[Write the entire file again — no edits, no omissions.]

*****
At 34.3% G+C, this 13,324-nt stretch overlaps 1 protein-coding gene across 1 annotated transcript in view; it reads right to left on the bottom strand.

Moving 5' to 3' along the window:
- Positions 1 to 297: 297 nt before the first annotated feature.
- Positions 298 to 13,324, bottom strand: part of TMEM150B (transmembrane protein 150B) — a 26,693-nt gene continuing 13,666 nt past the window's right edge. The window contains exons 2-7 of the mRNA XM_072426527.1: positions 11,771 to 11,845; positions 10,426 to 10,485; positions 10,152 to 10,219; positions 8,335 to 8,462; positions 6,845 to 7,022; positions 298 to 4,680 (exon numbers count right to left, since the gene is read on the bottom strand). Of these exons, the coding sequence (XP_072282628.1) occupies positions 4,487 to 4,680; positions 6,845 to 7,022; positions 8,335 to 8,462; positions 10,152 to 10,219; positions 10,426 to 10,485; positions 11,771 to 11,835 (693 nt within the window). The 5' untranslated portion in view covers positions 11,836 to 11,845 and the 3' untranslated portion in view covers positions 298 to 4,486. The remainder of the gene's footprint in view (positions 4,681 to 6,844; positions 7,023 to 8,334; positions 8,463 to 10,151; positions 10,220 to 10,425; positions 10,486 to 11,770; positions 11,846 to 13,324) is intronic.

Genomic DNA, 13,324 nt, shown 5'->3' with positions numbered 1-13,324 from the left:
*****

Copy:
At 34.3% G+C, this 13,324-nt stretch overlaps 1 protein-coding gene across 1 annotated transcript in view; it reads right to left on the bottom strand.

Moving 5' to 3' along the window:
- Positions 1 to 297: 297 nt before the first annotated feature.
- Positions 298 to 13,324, bottom strand: part of TMEM150B (transmembrane protein 150B) — a 26,693-nt gene continuing 13,666 nt past the window's right edge. The window contains exons 2-7 of the mRNA XM_072426527.1: positions 11,771 to 11,845; positions 10,426 to 10,485; positions 10,152 to 10,219; positions 8,335 to 8,462; positions 6,845 to 7,022; positions 298 to 4,680 (exon numbers count right to left, since the gene is read on the bottom strand). Of these exons, the coding sequence (XP_072282628.1) occupies positions 4,487 to 4,680; positions 6,845 to 7,022; positions 8,335 to 8,462; positions 10,152 to 10,219; positions 10,426 to 10,485; positions 11,771 to 11,835 (693 nt within the window). The 5' untranslated portion in view covers positions 11,836 to 11,845 and the 3' untranslated portion in view covers positions 298 to 4,486. The remainder of the gene's footprint in view (positions 4,681 to 6,844; positions 7,023 to 8,334; positions 8,463 to 10,151; positions 10,220 to 10,425; positions 10,486 to 11,770; positions 11,846 to 13,324) is intronic.

Genomic DNA, 13,324 nt, shown 5'->3' with positions numbered 1-13,324 from the left: